How to Track New Opportunities in the Green Economy

A successful job-hunt is about finding opportunity. A successful eco-friendly job-hunt is about finding opportunity in the green economy. This means you must know how to track a moving target, as sustainable enterprise and other environmental sectors are still evolving. Companies look for demand before investing. You, too, can predict what will be in demand, and therefore invest in the right career search, by tracking these factors:

  • Goals and mandates. One of the most effective ways to change behavior is to create policies and regulations that encourage green actions and discourage actions that are inconsistent with the goals of the green economy. Over the years some local governments and states have put policies and regulations in place to move their regions in a green direction. The result has been a patchwork of policies that has made it difficult for the business community to fully embrace the stated goals and act. With the new Obama Administration, a more nationally focused set of policies and regulations are under discussion. Although details are not all nailed down, it is clear that the administration intends to encourage investments, innovations, and business development in the green economy. Only time will tell exactly what all the key policies will look like. For instance, keep an eye for a National Fuel Efficiency Policy and a National Renewable Energy Standard.

  • Incentives and disincentives. Implementing the right incentive program via laws can literally create a marketplace overnight. Right now, cap-and-trade systems and solar feed-in tariffs have a lot of potential.

    Unfortunately, what goes up often comes down. When existing incentive programs expire after a designated period of time, industries may falter as their guaranteed customer base vanishes. The hope is that the corresponding industry has reached a level of stability so that the expiration doesn’t cause the industry to contract.

  • Treaties and agreements. Although the United States is not legally bound by the Kyoto Protocol (originally signed by 192 countries in 1994), the agreement was officially put in place for the more than 140 other countries who had ratified it. As such, the Kyoto Protocol has continued to play a part in forming the green economy through the world. Domestically, more than 1,000 mayors have signed the U.S. Conference of Mayors Climate Protection Agreement, which enabled mayors to commit to the same Kyoto reductions in greenhouse gas emissions for their cities. Tracking developments such as these is crucial for understanding the direction of the green economy.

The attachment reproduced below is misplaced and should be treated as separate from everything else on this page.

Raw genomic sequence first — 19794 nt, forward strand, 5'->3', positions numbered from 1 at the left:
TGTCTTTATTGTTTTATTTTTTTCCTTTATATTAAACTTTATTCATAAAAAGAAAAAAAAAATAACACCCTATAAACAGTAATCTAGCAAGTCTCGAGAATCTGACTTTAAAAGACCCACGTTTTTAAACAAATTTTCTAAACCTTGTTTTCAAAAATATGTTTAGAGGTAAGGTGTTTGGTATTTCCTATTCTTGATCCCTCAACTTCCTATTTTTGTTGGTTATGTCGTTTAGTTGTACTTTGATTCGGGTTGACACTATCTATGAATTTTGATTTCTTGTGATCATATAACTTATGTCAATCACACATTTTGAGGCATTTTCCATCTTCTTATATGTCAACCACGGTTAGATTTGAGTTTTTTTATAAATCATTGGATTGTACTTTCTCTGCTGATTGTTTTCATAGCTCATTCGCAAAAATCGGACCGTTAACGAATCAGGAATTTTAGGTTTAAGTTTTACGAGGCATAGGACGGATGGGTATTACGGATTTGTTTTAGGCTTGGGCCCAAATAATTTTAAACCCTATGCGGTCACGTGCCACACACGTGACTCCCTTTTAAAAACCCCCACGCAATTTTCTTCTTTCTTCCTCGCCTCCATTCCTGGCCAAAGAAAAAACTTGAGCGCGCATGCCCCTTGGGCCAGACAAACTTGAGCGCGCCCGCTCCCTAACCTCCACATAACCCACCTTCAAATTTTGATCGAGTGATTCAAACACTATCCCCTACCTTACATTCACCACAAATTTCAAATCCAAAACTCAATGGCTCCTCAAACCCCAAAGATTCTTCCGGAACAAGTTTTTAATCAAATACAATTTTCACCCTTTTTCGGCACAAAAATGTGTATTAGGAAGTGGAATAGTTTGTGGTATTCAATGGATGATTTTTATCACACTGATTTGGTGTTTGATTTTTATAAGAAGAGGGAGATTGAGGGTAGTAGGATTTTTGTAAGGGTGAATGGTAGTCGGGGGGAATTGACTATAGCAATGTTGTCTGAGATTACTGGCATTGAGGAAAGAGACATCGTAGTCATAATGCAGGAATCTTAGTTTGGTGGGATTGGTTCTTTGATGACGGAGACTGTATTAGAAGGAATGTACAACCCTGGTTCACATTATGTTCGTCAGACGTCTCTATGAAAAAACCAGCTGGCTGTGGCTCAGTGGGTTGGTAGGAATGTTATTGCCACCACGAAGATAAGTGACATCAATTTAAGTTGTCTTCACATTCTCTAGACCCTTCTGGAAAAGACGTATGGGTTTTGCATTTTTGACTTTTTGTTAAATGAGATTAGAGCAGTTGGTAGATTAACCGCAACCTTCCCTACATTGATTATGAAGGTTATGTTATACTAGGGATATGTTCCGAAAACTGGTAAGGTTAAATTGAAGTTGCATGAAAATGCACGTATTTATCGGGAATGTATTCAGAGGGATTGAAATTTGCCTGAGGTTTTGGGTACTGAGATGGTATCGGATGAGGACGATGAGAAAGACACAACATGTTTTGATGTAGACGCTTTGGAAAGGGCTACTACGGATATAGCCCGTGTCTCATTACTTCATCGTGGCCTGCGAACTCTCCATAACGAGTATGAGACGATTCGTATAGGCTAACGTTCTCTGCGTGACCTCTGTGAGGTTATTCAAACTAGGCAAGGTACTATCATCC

• Research funding. With the green economy comes the need for new innovations and new knowledge. As you’ve no doubt noticed, a number of interlocking problems need exploration and out-of-the-box thinking. Unfortunately, research, thinking, and innovation require quite a bit of funding — that is, money. Most universities, think tanks, and research labs have been stretched in recent years by decreasing funding and tight budgets. Find out where the money is coming from (and therefore going to) — for example, money from the American Recovery and Reinvestment Act going to the National Science Foundation, the Department of Energy, and the Department of the Interior.

  • Capital investments. Money makes the world go around. Start-up companies need money. Period. Without funds, companies promoting innovations that could change the world can fail quickly. Funds for the green economy come from three main sources: venture capitalists, large capitalized companies, and contracts, grants, and loans from the American Recovery and Reinvestment Act.

  • Innovations. Although climate change is unlikely to be reversed through innovation alone, technological advances are likely to play a significant role in determining how the green economy develops over time. As new technologies come on the scene, don’t be surprised if they knock previous technological darlings off the map. It’s entirely possible that innovations within emerging industries such as algae biofuels, cellulosic biofuels, the smart grid, and lithium ion batteries could change the future by opening up new avenues for even further development.

  • Scientific findings. Watching An Inconvenient Truth was the first time many people thought about global warming. By putting scientific findings in engaging contexts, Al Gore woke many up to the issues. Unfortunately, knowing about global warming isn’t enough. We must continue to turn to scientific findings to assess the current impact on the planet and to forecast how higher temperatures, shifts in ecosystems, and higher sea levels will impact our lives.

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